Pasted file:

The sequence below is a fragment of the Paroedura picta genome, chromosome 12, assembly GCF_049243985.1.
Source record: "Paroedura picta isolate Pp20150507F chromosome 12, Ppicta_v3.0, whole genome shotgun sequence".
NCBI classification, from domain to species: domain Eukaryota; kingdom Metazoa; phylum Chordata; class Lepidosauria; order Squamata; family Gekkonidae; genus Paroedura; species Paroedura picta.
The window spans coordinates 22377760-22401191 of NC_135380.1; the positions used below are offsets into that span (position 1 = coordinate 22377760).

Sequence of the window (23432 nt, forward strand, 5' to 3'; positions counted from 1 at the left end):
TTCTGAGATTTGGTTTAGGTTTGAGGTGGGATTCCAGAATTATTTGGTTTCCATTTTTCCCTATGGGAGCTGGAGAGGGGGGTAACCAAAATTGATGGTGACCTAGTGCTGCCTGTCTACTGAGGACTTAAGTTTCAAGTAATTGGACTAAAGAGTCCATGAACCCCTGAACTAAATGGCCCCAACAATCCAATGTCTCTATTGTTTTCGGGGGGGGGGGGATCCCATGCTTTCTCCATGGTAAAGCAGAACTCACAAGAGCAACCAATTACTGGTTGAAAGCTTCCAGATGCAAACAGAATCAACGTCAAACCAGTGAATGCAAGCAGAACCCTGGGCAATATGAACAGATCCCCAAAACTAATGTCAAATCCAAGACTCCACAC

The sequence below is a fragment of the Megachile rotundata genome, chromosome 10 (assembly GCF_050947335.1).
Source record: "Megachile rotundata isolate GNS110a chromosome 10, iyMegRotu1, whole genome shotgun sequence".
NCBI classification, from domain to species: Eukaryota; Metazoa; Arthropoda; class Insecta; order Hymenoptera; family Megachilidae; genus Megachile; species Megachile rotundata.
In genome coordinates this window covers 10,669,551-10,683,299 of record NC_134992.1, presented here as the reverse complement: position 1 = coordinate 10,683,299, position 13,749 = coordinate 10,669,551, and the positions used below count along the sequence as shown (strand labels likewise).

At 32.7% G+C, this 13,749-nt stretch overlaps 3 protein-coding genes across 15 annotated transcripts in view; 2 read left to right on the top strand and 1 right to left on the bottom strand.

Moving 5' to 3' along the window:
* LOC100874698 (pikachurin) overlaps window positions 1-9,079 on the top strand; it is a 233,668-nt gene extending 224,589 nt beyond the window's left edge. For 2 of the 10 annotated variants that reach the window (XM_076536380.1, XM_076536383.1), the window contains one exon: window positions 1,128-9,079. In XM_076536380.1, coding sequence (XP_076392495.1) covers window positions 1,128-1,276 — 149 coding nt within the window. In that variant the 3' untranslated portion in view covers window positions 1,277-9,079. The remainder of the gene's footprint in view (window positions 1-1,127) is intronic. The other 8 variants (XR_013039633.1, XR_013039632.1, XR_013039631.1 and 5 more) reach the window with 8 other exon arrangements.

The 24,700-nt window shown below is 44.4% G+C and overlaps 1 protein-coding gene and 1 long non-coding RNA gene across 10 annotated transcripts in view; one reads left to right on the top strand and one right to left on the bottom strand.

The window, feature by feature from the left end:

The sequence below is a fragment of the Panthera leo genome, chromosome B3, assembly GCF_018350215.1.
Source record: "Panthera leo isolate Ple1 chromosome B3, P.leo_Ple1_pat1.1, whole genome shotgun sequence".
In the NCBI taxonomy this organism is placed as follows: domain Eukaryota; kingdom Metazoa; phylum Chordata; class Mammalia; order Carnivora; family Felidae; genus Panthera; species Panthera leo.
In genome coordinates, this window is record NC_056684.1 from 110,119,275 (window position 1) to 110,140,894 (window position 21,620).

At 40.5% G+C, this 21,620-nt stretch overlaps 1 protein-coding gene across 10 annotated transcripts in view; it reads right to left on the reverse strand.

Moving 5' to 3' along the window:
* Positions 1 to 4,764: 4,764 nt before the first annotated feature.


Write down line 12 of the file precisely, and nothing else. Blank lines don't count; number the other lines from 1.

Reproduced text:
Moving 5' to 3' along the window: